Military kids also make sacrifices
I just returned from an outing to the Palm Harbor Post Office. My three children and I were sending a package to my husband in Afghanistan. This isn't our first deployment and I am sure it won't be our last, but we trudge on through and survive it the best we can.
I am writing because it's important to recognize the kindness of strangers. There was a woman behind us in line who struck up a conversation with my little boys. They told her all about their daddy in Afghanistan. When she found out where my husband was, she told my boys to be proud of him for serving his country and to make sure they put lots of kisses in his package. She then announced to the whole post office where he was, as if it was a badge of honor for my boys. I could tell by the looks on their faces how important that made them feel.
They each got a coloring book from the woman at the counter and I got some peace while they looked through it. I want to thank that woman not just for acknowledging the sacrifice my husband makes, but for acknowledging the one my children make. In my opinion, some of the biggest sacrifices that have been made during this time of war have been made by the children of the military. They never chose this life but they live it with grace and eloquence.
So thank you, lady in the post office. Although it probably didn't mean much to you, it meant the world to us.
Mrs. Lamark Stillings, Palm Harbor
Veterans deserve respect from all
During the Fourth of July festivities at Safety Harbor, I was shocked at the disrespect shown to our military veterans.
Next to the marina are park benches and three pavilions providing comfort. In the middle of the area is a memorial to our military veterans, with pavers showing World War I, World War II, Korea, Vietnam and other conflicts. Names are etched into the pavers and bricks with veterans' names and service information are also located around the memorial.
Arriving early, we sat at a park bench and I went over to pay my respects to the veterans, walking on the walkway within the memorial. As festivalgoers arrived, many decided the memorial area was the best position to watch the fireworks. Families brought chairs, food and drink, parking their belongings over the names of the various warriors. A mother brought her daughter to the World War II plaque to show her the name of a loved one, and the family sitting on top of the memorial paver reluctantly moved to allow them to find the name they were honoring.
Each paver was covered with cigarette butts and garbage. We watched a gentleman in a three-wheeled bicycle sit at the top of the memorial with his hand on the flagpole and his front tire resting on a memorial paver. We left way before the fireworks with our heads down in disbelief.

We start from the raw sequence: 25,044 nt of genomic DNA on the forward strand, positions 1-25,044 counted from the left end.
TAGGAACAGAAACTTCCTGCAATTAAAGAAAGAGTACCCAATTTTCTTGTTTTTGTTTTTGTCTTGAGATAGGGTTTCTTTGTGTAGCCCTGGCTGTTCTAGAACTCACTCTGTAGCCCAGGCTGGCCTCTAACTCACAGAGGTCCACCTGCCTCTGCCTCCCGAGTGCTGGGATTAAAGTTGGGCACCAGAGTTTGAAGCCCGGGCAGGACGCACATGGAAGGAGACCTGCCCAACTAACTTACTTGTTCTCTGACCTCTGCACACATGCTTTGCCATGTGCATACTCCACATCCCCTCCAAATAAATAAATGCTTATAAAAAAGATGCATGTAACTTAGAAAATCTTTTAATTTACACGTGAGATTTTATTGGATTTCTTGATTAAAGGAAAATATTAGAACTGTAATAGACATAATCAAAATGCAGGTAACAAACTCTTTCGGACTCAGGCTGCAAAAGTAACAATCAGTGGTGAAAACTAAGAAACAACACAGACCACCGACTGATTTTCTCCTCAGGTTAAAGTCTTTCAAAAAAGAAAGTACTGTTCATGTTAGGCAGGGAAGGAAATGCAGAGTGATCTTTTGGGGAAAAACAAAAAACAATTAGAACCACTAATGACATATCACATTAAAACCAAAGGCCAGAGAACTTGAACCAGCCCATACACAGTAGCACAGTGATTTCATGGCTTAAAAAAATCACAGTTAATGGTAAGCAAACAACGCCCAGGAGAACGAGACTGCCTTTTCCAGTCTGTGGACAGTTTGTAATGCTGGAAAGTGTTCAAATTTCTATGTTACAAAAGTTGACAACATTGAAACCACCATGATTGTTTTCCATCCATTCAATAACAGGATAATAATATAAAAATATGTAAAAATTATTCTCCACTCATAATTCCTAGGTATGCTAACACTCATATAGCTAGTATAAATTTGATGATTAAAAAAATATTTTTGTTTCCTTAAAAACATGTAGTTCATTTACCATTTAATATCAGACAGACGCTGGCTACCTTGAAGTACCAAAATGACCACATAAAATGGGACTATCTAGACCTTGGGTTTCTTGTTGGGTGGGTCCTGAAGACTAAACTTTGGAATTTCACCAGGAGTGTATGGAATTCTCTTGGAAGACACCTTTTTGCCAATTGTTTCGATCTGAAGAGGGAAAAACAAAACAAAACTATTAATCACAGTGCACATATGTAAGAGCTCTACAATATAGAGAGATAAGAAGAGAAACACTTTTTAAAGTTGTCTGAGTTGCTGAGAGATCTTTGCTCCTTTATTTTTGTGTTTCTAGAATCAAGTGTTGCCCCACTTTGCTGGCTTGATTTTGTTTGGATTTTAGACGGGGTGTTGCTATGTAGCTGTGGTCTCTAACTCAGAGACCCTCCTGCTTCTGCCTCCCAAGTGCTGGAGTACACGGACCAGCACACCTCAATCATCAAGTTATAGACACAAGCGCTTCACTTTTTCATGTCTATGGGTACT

David G. Johnson (proud Vietnam veteran), Clearwater
Re: Treat homelessness with multiple methods | editorial, July 6
Low-cost housing offers most help
The problem is one that will continue to grow, unless we find jobs for those who really want to work and do not want charity. However, in the past couple of years, we have been swamped with illegals who came here to live off the United States. The real problem is that the federal government allowed this to happen. They didn't come here unannounced.
So now we have more people out of work, as well as many who do not want to work. Of course, as the article stated, many are unable to work due to illness or war-related health and mental problems, but these are the persons we should help, not the ones who refuse to work. The Bible states, "If man doesn't work, he doesn't eat." These are the people we need to care for and not able-bodied men and women who just want to live off the county.
I really didn't see any positive suggestions from the city leaders. What good is a business crime watch if the so-called residents live in the woods because they have no other shelter? They are not committing a crime by seeking shelter in the woods. I seldom see them sleeping in alleys anywhere today. I see that in New York, but not in Tarpon Springs or Clearwater. Of course, we are not there in the wee hours of the morning, either.
As to distributing information about county services, that's not always good either, as too many who don't really need it will suddenly appear, and you can't ask a hungry person why he's hungry. As to panhandling, it's been around as long as most of us older folks have, and you'd need a cop on every corner to stop it. If a person is brave enough to ask a stranger for money, you won't be able to stop it. Future workshops could help, but low-cost housing would help more than anything else that was mentioned in the article.
Why does the county always have money for new recreation facilities (new stadium, for instance), but not for creating jobs for the needy, which would help everyone? Working at a soup kitchen, I know we have many really hungry people out there, and they need jobs, or this dilemma will go on forever.
Fran Glaros-Sharp, Clearwater